Heroine: Millicent (Millie) is a sardine-canning heiress. She’s not gentry, she’s not beautiful… and she isn’t Isabelle. She agrees to marry Fitz knowing that he doesn’t love her. She proposes that they abstain from consummating the marriage for a few years and then get together long enough for them to beget an heir. Fitz thinks that is a great idea because he can’t imagine wanting to sleep with his wife and proposes an extension of the abstinence plan.

So, of course, the beautiful Isabelle returns freshly widowed and ready to start an illicit affair with Fitz just when the married couple plans to consummate the marriage.

Review: My big issue with this book is the flaunting of adultery as the hero cheats and screws his way around London. He’s even willing to abandon his wife publically for a calculating harpy, just because his younger self thought he was in love with the woman. Ugh. I did however, like Millie, even if she took the role of doormat. I got her as a character. She loved Fitz at first site, is a young teenage girl, and believes she’s causing him more harm than good by being married to him. Sure it is a bit delusional, seeing as she’s bringing way more to the marriage with successful businesses and wealth while he’s only bringing a title and some land… but… that’s Millie. The hero has very few redeemable qualities and uses his broken heart as an excuse to behave awfully. What I didn’t understand was why Isabelle wasn’t given the cut-direct several times over? She’s clearly not “high society” even if she married well because she relentless pursues a scandal broth that would consume her, Fitz, and her children. In short, if Millie got a very determined admirer who honestly made her feel special and gave her the idea to run away from her loveless marriage, I might have enjoyed the story better.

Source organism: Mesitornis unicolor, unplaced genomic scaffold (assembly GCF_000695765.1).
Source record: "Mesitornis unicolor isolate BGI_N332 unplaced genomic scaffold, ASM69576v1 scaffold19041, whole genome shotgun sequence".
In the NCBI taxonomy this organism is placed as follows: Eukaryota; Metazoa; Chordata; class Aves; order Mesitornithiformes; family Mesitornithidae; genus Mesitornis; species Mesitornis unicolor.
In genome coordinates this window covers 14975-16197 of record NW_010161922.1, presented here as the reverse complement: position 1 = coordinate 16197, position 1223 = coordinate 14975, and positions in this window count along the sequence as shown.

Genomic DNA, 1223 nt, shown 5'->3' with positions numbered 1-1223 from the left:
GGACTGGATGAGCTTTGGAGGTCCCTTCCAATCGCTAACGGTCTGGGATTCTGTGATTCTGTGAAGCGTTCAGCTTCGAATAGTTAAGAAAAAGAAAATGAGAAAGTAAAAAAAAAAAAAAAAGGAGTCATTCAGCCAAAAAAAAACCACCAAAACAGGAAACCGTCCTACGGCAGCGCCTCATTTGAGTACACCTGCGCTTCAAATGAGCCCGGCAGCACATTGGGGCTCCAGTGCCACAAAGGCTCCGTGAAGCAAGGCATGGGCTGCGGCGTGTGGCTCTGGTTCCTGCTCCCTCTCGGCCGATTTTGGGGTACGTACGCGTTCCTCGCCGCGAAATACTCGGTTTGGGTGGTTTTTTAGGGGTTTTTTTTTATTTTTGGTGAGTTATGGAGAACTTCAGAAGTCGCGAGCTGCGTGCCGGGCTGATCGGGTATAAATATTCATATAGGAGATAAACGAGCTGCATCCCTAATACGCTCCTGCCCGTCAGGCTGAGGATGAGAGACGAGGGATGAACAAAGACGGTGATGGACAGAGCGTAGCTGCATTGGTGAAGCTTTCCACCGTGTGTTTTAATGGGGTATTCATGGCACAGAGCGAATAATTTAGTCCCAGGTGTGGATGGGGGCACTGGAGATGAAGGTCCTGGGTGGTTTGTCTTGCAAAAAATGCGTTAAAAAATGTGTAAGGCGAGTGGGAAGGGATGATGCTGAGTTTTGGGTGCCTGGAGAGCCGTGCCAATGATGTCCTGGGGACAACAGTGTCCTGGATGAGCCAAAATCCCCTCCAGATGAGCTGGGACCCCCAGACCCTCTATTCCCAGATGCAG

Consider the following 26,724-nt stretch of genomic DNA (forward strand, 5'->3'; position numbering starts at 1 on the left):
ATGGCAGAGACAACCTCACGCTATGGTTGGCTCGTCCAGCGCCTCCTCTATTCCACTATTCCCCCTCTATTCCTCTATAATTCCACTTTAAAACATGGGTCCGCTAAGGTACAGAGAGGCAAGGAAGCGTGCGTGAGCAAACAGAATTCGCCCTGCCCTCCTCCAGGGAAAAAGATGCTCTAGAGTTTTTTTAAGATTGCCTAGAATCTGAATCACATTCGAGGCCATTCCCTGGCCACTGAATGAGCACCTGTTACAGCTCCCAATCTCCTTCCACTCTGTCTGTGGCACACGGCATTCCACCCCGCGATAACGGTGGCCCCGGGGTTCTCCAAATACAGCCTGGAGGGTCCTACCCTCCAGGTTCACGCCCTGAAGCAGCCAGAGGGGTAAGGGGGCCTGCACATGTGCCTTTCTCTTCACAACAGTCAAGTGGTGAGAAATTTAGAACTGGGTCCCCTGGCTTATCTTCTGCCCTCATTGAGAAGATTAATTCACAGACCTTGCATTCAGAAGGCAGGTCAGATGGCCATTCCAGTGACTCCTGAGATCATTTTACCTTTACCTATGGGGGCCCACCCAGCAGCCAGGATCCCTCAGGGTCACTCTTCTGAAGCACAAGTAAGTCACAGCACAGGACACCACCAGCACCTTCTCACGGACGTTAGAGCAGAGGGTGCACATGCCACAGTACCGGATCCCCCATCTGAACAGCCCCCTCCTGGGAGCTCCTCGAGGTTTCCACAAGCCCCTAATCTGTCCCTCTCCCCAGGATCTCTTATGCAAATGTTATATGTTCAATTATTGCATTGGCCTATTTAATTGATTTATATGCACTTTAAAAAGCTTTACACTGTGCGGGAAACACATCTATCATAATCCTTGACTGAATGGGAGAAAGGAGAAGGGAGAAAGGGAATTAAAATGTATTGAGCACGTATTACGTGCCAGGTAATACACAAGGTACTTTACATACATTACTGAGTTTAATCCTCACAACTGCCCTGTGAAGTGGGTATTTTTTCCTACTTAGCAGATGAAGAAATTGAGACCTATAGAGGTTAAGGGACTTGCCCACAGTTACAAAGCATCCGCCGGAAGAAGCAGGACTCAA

[Rating:2]

Buy: Ravishing the Heiress